We don’t even have a butcher shop in town (yet), so it’s not like I can safely expect a Jewish deli. But man, I do love a Jewish deli. Katz’ in New York City is justifiably famous for its pastrami, and I can attest to it being worth a visit if you’re ever in the Big Apple. Unfortunately, my most recent true exposure to the genre is a visit nearly two years ago (sniff, sigh) to Protzel’s Deli in St. Louis (pictured above). It’s a wonderful place tucked away in a neighborhood in Clayton. Nothing even remotely close to it exists in Columbia. But corned beef, pastrami…that’s just well-prepared brisket. Anyone can do that, right? Jury’s out, but here’s how my first attempt went.
I started with a whole, 10-lb. brisket from Show Me Farms. You can find them at the Columbia Farmers Market on Saturdays. To make it more manageable I cut it in half and from there it was a three day brine soak – recipe from the mandatory book, “Charcuterie,” by Michael Ruhlman and Brian Polcyn. At this point it’s basically corned beef. You get pastrami by rubbing the corned beef/brisket with a mixture of coriander and black pepper, then smoking it for a few hours and then steaming until tender.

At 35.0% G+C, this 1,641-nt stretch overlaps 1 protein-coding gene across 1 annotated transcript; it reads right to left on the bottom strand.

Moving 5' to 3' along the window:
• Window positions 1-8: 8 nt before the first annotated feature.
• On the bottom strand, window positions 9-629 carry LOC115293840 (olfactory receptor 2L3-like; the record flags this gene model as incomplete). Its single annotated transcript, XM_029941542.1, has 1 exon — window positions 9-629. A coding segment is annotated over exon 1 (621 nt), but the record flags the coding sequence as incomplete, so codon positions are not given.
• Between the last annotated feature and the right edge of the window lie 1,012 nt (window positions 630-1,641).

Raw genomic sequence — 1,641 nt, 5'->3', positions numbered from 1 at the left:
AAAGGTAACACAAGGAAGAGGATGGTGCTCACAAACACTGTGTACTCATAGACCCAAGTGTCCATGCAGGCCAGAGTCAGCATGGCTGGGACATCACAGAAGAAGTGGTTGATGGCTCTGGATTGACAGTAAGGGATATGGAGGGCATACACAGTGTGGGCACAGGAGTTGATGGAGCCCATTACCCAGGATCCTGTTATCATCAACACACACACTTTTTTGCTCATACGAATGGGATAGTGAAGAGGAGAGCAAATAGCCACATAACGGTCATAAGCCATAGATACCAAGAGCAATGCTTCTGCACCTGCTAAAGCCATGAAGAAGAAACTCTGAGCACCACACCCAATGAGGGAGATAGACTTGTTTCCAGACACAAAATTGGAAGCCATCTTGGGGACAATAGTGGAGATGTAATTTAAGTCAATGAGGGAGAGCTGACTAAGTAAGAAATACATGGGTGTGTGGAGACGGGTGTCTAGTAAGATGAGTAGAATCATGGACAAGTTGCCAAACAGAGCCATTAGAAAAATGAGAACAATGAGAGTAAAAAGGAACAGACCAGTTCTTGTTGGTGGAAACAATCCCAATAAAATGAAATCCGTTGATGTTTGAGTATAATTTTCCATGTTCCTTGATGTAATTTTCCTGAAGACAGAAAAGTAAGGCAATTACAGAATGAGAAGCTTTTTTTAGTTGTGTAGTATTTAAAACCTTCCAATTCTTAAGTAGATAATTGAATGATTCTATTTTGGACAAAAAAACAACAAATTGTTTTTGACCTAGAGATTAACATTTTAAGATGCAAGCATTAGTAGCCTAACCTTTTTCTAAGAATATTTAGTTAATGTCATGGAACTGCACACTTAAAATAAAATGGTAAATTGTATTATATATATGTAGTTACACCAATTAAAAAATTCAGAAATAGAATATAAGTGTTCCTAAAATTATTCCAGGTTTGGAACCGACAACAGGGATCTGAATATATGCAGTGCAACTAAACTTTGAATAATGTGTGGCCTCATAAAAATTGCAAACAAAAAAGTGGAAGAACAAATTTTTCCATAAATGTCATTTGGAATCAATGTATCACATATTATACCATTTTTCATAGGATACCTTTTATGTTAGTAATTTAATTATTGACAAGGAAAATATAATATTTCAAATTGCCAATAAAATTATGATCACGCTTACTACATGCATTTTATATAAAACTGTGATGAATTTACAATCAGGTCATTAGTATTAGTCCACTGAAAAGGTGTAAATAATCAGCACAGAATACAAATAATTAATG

After about three hours on the smoker at 250-degrees or so it looked like this:
Looks good, right? It’s not done. Not, as it turns out, by a long shot. Into a 275-degree oven it went. For three more hours it steamed away between a water bath and aluminum foil. Dinner time rolled around and the house smelled amazing. Unfortunately, while fully cooked, the brisket was nowhere near the tender stage. What we had was sandwich-shredding rawhide. Not bad with a fork and knife, though. Back into the oven it went. And after another two or three hours at 275, we hit the magic 185-degree mark where brisket gets really, really happy. Voila!
Did I have a Meg Ryan moment? No. Next time I’ll trim the fat to get better seasoning into the meat and cook it right the first time. But it still, it beat anything else I’ve had in town.